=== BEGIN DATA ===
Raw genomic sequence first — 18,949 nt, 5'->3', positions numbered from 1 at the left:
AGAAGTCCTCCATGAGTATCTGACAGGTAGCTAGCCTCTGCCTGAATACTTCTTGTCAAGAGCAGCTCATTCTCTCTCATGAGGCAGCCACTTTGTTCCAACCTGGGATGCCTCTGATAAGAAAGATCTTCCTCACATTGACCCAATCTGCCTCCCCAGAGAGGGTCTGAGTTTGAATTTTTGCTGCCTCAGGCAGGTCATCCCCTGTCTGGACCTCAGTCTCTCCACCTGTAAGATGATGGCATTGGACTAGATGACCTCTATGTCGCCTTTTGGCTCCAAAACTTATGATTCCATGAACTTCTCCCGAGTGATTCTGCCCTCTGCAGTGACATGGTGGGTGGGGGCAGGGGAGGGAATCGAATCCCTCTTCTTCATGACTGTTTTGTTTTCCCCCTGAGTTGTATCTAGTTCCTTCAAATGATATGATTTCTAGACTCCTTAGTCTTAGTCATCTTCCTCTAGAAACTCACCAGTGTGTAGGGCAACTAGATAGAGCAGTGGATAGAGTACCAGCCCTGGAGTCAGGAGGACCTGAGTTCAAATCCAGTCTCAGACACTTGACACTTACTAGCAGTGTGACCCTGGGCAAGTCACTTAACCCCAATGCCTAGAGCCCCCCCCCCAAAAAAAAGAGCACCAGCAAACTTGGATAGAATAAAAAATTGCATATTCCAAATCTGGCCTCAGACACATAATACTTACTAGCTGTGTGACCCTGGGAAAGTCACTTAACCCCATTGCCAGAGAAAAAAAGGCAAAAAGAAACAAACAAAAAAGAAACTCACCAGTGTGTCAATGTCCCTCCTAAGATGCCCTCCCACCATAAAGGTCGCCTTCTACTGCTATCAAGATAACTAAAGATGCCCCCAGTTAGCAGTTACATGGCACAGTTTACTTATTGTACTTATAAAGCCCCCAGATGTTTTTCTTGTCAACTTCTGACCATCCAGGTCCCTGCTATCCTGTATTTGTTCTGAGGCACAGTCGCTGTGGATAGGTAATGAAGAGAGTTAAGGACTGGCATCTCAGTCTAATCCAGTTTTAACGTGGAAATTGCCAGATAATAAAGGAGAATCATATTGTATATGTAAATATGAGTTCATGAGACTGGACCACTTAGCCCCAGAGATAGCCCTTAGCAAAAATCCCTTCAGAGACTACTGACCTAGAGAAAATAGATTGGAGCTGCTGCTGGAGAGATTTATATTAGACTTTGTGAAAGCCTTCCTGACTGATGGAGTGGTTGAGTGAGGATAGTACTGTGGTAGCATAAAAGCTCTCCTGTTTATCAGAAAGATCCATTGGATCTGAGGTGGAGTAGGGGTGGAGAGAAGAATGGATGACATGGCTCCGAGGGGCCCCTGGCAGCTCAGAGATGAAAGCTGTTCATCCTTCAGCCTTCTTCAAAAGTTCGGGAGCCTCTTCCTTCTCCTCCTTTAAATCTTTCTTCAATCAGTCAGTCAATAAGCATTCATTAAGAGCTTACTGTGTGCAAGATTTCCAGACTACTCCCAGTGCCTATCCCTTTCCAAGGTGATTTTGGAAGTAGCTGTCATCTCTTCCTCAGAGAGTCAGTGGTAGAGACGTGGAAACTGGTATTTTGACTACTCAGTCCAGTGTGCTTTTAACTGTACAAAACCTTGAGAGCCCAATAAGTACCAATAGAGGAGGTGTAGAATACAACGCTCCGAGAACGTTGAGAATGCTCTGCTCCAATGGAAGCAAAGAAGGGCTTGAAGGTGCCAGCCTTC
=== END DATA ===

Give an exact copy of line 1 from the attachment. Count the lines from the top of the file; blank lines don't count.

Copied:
Raw genomic sequence first — 18,949 nt, 5'->3', positions numbered from 1 at the left: